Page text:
One technique I use (frequently) is to copy the entire contents of a draft and paste it into a local text document.
If you want more capabilities than that, you can preview, save, and manage your drafts on the StackEdit site at https://stackedit.io/app# .
To directly answer your Question, I think how much a Question can be edited before it is a different Question is something we each have our own line on. However, the degree of editing on this one, albeit well intentioned and far from reckless, was more than I would be comfortable to do.
However, going back to the trigger for this discussion, I did vote to ...
Thanks for starting the discussion. As the person who made the edits, of course I considered whether it was appropriate to make such sweeping changes to the original question.
A few facts that played into my decision-making:
The Q&A had just been put on hold after 3 years of its life (perhaps we need a separate discussion on why that was done)
I made a mistake when reviewing that Q&A by enhancing the edit instead of rolling it back and suggesting that the asker unaccept the first (~50 votes) answer in order to accept the second (~20 votes) answer. That would have brought the second answer to the top.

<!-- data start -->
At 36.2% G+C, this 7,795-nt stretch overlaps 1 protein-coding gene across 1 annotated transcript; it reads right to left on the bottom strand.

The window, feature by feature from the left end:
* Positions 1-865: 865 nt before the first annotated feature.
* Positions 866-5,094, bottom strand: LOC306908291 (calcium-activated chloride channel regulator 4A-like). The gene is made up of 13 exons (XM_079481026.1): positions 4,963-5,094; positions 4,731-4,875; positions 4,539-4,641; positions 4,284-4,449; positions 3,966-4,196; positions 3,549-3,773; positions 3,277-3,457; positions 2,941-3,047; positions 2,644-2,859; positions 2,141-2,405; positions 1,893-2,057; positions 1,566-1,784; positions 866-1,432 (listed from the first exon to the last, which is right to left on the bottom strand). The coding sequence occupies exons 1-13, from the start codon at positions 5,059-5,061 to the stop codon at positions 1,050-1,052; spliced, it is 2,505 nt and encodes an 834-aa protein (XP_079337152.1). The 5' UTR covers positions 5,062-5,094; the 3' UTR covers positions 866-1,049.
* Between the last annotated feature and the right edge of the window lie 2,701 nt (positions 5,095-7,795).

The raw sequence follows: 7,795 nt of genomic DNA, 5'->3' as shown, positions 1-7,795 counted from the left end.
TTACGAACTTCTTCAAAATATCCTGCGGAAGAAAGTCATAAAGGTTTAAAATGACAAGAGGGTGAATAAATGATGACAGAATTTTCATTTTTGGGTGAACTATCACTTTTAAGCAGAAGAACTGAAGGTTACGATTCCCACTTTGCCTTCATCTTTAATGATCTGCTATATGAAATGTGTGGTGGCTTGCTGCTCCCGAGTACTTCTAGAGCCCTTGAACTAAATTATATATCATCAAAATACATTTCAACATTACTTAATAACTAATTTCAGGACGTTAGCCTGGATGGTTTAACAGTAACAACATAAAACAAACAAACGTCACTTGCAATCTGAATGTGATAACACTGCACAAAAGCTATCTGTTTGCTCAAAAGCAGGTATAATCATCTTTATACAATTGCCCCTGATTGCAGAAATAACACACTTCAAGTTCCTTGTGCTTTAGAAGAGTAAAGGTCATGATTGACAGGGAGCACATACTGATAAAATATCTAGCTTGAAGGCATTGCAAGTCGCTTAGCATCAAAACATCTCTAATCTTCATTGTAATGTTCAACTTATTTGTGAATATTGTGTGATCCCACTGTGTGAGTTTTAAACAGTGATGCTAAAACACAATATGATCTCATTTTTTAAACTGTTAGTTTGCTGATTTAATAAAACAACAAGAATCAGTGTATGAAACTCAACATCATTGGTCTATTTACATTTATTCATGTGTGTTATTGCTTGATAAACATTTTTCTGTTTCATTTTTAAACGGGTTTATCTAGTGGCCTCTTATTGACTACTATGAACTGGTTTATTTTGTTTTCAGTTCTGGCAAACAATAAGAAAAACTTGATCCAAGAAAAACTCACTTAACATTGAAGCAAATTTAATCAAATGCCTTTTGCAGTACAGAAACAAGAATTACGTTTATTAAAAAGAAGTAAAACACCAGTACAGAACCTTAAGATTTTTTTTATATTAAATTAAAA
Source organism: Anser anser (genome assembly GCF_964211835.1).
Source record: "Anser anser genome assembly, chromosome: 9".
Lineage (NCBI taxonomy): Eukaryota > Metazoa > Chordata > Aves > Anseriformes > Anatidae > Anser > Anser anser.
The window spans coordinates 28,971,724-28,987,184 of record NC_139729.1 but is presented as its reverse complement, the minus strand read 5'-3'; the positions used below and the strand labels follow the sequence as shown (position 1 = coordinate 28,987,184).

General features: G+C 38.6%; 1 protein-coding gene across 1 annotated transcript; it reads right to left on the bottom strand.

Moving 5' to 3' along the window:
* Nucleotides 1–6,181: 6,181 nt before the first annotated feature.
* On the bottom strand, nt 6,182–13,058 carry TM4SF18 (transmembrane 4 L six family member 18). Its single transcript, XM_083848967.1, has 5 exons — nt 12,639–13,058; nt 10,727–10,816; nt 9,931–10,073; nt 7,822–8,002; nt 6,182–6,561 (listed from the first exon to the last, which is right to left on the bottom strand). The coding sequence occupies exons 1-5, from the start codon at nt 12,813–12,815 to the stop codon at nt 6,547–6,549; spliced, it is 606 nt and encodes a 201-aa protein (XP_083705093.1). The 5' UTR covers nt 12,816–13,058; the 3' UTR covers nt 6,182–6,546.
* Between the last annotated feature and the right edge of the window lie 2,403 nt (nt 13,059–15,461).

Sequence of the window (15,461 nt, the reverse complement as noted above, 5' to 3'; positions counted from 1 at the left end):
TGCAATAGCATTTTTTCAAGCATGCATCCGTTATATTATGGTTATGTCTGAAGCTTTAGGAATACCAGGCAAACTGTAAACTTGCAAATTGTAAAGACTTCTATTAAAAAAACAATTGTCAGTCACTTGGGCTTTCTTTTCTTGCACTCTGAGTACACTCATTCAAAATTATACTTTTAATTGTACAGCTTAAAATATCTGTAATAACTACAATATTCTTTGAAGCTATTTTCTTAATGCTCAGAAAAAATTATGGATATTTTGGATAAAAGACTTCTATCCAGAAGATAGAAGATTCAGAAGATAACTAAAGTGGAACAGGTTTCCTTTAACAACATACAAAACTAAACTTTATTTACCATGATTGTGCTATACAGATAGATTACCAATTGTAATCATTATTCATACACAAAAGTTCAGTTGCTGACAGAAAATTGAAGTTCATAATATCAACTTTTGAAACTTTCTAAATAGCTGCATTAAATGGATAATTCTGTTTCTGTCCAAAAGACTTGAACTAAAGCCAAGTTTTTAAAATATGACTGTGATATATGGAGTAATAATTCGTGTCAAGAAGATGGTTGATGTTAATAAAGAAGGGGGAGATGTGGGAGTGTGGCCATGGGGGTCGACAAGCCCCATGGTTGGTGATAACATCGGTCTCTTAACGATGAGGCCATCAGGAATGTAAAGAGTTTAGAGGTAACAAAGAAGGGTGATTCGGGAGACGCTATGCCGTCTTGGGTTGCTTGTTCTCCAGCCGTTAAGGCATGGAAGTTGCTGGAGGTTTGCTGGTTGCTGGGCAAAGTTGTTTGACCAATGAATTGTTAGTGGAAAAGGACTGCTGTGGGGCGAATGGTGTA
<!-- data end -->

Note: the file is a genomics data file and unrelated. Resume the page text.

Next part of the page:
I thought the intent of the asker/editor was clear and free of any malice. They were trying ...
Option (#) 1 is out of the table, because it would be an "attempt to reply" (custom reason for rejecting edit-suggestions from <2k users) and could also be considered a "conflict with the author's intention" (another custom reason).
This leaves #2 and #3. A nuance from the way the question is written, I'd suggest you going with number #2, but #3 is also ...
One specific point written in Shog's answer I'd like to emphasize is:
A question will only be enqueued once per closure via editing.
If a question is put on hold I try to avoid editing it, if the edit will not contribute for reopening that question. For example, removing 'thanks' or removing superfluous introductory noise to a question which was put on ...
I think this is a hard call.
Unless the edit queue needs to be invoked, I think anything that makes a question easier to read warrants an edit.
When the edit queue is required, then I think an edit should be just a little more substantial than the one in your picture.
As much as possible our Q&As are intended to be timeless, so I don't think their ...
It depends if the misleading assumption is key information to solve OP's question, i.e., when correcting/responding to the misleading assumption is the answer (or significant part of the answer). In this case, don't edit the question, but answer it.
If the misleading assumption is marginal to what is being asked, I see no problem making a correction, which ...